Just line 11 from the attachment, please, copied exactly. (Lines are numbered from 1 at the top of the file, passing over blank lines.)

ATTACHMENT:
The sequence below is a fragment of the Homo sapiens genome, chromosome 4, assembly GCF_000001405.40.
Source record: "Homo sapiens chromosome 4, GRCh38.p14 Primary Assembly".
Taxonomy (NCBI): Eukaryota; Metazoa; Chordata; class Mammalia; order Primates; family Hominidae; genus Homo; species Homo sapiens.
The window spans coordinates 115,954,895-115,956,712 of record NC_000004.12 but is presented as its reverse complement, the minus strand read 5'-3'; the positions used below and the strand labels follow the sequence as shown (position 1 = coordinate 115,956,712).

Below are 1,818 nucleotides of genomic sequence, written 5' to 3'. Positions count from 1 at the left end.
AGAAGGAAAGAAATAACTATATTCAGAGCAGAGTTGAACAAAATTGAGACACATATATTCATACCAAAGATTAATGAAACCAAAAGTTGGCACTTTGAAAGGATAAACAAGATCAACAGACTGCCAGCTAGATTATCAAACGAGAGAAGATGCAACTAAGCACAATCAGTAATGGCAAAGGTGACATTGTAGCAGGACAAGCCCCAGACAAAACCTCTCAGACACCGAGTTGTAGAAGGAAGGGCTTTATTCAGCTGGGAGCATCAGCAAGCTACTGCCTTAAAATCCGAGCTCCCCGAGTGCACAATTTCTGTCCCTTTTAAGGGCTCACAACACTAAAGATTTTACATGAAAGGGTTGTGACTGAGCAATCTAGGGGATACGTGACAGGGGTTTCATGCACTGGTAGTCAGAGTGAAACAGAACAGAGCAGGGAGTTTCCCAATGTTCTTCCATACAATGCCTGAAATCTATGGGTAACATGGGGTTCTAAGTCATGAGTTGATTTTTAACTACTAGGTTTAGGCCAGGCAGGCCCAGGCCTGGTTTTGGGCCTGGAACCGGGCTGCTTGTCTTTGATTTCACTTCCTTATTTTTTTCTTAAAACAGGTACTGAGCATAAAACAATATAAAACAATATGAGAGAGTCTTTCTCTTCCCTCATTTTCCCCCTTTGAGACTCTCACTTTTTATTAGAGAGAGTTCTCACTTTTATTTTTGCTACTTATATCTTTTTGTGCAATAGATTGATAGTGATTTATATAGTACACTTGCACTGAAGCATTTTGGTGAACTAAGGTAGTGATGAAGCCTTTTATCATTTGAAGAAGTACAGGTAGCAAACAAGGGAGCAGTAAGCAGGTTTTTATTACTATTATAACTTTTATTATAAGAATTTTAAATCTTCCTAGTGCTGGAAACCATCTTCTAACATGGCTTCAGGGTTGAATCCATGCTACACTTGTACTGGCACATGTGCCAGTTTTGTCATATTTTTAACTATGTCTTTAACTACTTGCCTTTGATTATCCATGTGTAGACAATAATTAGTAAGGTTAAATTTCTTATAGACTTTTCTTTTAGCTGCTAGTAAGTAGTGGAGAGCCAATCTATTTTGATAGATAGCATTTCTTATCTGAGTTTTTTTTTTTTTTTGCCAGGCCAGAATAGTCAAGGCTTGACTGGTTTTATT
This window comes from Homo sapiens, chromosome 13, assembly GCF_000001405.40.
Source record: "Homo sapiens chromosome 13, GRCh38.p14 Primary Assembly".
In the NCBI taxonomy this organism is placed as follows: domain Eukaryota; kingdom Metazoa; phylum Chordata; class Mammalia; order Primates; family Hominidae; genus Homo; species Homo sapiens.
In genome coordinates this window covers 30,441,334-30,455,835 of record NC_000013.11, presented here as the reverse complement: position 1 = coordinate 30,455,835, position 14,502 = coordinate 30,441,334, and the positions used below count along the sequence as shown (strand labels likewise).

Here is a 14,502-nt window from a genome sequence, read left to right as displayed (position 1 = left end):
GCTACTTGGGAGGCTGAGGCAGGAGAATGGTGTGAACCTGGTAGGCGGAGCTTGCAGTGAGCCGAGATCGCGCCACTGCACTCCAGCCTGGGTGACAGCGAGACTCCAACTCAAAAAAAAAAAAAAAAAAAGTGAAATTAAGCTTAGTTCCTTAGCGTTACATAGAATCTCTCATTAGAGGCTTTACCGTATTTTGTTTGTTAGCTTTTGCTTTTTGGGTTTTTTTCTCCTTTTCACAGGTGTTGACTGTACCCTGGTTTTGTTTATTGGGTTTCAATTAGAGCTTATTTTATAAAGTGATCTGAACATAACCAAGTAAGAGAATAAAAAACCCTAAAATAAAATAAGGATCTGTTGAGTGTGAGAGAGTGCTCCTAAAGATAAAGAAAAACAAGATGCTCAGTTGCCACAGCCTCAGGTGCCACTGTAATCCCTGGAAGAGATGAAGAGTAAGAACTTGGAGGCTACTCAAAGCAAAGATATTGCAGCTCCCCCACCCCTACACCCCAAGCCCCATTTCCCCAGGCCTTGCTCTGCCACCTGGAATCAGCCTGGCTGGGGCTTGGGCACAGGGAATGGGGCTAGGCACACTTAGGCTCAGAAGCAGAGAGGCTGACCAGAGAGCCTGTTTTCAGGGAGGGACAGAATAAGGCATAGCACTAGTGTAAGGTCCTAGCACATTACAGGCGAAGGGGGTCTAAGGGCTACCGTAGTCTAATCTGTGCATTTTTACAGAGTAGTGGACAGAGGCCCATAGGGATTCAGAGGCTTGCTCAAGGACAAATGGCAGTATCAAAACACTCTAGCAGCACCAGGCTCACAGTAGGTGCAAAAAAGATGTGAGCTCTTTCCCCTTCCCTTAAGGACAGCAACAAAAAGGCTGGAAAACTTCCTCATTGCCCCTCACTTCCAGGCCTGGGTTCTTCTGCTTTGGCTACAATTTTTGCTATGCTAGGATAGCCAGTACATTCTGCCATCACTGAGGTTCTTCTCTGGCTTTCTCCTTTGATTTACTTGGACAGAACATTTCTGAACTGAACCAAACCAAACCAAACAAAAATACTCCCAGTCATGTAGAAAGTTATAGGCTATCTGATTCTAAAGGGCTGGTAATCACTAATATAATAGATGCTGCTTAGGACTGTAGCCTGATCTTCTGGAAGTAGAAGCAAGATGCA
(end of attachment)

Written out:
Here is a 14,502-nt window from a genome sequence, read left to right as displayed (position 1 = left end):